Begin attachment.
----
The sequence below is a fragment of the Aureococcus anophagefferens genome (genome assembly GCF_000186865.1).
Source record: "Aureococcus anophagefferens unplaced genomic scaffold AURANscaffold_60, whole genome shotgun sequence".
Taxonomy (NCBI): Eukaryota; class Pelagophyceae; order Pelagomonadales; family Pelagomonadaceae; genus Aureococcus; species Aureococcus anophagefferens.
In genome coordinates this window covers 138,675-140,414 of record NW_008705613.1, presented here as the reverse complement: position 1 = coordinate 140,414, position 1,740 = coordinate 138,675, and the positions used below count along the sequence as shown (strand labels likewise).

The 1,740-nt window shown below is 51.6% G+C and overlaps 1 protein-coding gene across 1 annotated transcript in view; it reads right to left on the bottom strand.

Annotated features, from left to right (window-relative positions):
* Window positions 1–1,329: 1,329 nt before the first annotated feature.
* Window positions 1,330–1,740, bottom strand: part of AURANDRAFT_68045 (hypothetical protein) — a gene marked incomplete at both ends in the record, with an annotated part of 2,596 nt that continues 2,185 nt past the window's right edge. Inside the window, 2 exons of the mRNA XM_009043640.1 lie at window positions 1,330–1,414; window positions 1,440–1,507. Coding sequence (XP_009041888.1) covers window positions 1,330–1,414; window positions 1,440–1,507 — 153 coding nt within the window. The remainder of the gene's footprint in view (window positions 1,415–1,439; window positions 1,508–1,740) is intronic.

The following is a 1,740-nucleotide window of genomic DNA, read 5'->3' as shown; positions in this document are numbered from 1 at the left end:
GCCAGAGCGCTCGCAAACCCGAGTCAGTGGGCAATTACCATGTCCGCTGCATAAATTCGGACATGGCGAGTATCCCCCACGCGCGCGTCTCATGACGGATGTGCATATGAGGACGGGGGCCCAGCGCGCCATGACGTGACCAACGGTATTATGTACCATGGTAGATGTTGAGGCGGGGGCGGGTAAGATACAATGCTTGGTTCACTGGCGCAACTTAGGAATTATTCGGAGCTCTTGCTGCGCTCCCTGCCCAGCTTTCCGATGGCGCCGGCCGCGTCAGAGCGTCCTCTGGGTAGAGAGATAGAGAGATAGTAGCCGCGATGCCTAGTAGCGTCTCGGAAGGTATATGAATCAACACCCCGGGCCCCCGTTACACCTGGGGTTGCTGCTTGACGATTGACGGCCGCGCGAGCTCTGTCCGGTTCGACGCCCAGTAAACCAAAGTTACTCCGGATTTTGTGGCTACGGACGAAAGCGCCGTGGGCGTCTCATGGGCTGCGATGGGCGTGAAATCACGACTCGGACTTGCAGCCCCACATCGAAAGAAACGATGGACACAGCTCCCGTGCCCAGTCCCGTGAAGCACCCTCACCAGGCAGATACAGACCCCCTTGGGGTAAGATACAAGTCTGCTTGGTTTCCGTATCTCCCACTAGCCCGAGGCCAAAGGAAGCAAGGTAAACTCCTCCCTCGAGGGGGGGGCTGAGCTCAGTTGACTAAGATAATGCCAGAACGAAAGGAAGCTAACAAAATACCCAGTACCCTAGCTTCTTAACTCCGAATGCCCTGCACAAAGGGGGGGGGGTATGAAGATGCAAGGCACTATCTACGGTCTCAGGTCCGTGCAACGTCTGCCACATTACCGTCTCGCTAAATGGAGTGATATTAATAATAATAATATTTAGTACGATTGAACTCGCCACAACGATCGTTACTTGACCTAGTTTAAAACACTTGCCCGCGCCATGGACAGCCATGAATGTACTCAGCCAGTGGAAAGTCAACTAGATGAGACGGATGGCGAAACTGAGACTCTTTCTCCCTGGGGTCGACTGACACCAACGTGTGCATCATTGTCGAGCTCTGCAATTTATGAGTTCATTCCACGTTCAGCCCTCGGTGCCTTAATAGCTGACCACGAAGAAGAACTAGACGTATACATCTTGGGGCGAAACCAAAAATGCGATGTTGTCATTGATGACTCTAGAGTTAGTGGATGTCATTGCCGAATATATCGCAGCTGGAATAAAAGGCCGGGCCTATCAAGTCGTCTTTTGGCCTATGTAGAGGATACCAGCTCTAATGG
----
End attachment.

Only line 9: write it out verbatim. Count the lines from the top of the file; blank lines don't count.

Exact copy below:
The following is a 1,740-nucleotide window of genomic DNA, read 5'->3' as shown; positions in this document are numbered from 1 at the left end: